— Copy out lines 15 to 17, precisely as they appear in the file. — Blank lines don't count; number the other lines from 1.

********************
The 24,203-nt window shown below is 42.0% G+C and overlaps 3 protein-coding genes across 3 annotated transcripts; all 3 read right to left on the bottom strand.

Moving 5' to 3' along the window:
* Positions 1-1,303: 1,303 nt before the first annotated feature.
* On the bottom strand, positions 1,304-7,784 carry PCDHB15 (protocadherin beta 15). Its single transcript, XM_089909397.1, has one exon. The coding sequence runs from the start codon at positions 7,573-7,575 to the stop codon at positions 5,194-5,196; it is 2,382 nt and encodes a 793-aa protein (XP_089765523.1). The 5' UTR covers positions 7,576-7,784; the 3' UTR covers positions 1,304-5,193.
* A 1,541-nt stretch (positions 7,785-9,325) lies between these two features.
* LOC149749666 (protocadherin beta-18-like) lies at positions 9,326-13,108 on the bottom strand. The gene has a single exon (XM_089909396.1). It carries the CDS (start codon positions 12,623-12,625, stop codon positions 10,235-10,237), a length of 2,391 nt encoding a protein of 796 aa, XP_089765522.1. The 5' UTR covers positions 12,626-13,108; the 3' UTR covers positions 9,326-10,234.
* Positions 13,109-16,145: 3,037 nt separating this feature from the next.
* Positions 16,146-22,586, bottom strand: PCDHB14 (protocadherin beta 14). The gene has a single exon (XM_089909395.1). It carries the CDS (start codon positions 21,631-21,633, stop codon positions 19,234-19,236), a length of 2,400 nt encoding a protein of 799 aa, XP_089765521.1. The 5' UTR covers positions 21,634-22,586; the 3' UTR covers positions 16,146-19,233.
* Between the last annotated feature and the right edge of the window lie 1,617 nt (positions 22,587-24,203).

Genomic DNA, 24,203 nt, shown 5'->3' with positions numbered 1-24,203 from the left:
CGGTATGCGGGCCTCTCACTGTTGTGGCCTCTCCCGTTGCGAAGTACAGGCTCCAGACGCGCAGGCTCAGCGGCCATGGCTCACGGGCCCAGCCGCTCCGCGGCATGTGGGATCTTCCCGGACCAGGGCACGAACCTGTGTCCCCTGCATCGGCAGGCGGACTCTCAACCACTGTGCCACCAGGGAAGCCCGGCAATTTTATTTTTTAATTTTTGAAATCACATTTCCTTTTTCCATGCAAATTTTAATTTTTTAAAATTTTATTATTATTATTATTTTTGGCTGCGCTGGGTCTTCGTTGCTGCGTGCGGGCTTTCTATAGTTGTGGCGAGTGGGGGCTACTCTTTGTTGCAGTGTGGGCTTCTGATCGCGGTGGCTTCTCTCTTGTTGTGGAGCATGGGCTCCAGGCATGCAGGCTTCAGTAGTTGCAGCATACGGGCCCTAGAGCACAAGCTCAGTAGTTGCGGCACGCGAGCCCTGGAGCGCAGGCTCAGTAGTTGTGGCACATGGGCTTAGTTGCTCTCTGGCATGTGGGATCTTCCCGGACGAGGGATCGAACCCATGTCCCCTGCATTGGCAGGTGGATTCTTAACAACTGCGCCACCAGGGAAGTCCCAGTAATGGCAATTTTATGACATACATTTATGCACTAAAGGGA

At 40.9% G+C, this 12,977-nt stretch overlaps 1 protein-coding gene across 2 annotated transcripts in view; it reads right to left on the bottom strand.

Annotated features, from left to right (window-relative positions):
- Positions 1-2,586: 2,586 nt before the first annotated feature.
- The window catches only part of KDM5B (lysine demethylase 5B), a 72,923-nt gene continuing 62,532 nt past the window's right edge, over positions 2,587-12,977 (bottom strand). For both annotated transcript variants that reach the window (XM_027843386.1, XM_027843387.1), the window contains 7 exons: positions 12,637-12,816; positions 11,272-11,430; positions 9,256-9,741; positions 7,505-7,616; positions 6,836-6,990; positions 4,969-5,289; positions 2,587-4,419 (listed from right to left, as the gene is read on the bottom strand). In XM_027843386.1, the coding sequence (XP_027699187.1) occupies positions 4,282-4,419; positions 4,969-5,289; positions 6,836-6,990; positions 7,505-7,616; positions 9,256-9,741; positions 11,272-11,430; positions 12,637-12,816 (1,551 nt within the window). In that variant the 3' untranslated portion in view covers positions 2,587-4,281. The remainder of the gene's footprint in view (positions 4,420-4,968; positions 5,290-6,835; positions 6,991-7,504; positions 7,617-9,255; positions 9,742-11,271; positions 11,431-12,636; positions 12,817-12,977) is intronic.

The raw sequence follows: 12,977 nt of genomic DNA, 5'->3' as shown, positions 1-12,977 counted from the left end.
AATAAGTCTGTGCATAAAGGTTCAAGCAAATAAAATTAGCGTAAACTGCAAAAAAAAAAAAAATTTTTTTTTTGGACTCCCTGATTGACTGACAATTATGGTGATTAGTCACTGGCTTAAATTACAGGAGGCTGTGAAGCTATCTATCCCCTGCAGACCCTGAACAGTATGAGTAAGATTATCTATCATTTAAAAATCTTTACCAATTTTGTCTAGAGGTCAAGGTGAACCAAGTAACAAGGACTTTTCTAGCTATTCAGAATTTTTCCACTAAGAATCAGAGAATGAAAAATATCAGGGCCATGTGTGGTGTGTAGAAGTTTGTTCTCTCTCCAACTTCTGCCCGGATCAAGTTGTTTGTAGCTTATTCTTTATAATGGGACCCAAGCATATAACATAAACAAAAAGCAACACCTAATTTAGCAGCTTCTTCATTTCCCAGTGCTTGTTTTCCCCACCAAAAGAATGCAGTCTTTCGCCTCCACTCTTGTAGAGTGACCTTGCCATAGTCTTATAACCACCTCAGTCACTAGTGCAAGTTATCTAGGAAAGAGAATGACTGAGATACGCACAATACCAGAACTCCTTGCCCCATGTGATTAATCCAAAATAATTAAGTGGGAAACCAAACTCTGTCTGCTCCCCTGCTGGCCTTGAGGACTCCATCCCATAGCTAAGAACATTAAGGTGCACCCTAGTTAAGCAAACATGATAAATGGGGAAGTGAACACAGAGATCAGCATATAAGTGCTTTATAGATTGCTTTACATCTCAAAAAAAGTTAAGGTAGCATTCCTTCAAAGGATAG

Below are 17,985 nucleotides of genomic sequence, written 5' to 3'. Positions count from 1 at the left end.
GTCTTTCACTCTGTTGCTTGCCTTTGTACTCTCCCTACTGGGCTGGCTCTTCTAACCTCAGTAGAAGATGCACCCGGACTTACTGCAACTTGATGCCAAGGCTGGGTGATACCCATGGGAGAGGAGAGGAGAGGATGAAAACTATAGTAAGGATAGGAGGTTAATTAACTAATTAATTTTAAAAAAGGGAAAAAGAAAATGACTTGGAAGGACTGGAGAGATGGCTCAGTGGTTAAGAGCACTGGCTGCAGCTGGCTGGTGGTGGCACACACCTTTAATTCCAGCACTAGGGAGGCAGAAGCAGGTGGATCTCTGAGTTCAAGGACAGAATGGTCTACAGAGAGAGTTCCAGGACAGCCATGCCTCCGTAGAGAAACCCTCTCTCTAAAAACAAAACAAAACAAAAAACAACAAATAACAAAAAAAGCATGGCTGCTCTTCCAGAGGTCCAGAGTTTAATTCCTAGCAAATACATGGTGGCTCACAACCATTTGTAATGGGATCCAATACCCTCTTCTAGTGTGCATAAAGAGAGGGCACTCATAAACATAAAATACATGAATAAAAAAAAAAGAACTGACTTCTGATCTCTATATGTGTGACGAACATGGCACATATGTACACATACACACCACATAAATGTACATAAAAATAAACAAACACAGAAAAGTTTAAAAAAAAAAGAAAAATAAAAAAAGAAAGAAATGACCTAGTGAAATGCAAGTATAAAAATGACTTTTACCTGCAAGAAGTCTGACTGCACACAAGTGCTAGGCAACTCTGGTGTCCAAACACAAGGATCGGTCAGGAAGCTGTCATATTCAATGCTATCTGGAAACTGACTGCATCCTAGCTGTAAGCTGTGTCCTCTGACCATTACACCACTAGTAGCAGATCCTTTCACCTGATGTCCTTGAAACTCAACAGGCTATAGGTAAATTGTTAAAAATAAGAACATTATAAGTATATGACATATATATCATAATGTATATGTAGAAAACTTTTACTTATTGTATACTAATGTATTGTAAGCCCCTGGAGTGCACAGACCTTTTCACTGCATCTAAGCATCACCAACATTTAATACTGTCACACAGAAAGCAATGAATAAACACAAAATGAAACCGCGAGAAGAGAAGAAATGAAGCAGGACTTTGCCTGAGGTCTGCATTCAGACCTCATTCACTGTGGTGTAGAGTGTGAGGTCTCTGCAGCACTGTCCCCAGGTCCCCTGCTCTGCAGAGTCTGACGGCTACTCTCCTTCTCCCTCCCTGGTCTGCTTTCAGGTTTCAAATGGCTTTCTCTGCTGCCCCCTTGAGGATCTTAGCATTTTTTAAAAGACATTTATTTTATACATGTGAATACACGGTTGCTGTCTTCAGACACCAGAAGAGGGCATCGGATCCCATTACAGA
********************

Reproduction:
- The window catches only part of KDM5B (lysine demethylase 5B), a 72,923-nt gene continuing 62,532 nt past the window's right edge, over positions 2,587-12,977 (bottom strand). For both annotated transcript variants that reach the window (XM_027843386.1, XM_027843387.1), the window contains 7 exons: positions 12,637-12,816; positions 11,272-11,430; positions 9,256-9,741; positions 7,505-7,616; positions 6,836-6,990; positions 4,969-5,289; positions 2,587-4,419 (listed from right to left, as the gene is read on the bottom strand). In XM_027843386.1, the coding sequence (XP_027699187.1) occupies positions 4,282-4,419; positions 4,969-5,289; positions 6,836-6,990; positions 7,505-7,616; positions 9,256-9,741; positions 11,272-11,430; positions 12,637-12,816 (1,551 nt within the window). In that variant the 3' untranslated portion in view covers positions 2,587-4,281. The remainder of the gene's footprint in view (positions 4,420-4,968; positions 5,290-6,835; positions 6,991-7,504; positions 7,617-9,255; positions 9,742-11,271; positions 11,431-12,636; positions 12,817-12,977) is intronic.

The raw sequence follows: 12,977 nt of genomic DNA, 5'->3' as shown, positions 1-12,977 counted from the left end.
AATAAGTCTGTGCATAAAGGTTCAAGCAAATAAAATTAGCGTAAACTGCAAAAAAAAAAAAAATTTTTTTTTTGGACTCCCTGATTGACTGACAATTATGGTGATTAGTCACTGGCTTAAATTACAGGAGGCTGTGAAGCTATCTATCCCCTGCAGACCCTGAACAGTATGAGTAAGATTATCTATCATTTAAAAATCTTTACCAATTTTGTCTAGAGGTCAAGGTGAACCAAGTAACAAGGACTTTTCTAGCTATTCAGAATTTTTCCACTAAGAATCAGAGAATGAAAAATATCAGGGCCATGTGTGGTGTGTAGAAGTTTGTTCTCTCTCCAACTTCTGCCCGGATCAAGTTGTTTGTAGCTTATTCTTTATAATGGGACCCAAGCATATAACATAAACAAAAAGCAACACCTAATTTAGCAGCTTCTTCATTTCCCAGTGCTTGTTTTCCCCACCAAAAGAATGCAGTCTTTCGCCTCCACTCTTGTAGAGTGACCTTGCCATAGTCTTATAACCACCTCAGTCACTAGTGCAAGTTATCTAGGAAAGAGAATGACTGAGATACGCACAATACCAGAACTCCTTGCCCCATGTGATTAATCCAAAATAATTAAGTGGGAAACCAAACTCTGTCTGCTCCCCTGCTGGCCTTGAGGACTCCATCCCATAGCTAAGAACATTAAGGTGCACCCTAGTTAAGCAAACATGATAAATGGGGAAGTGAACACAGAGATCAGCATATAAGTGCTTTATAGATTGCTTTACATCTCAAAAAAAGTTAAGGTAGCATTCCTTCAAAGGATAG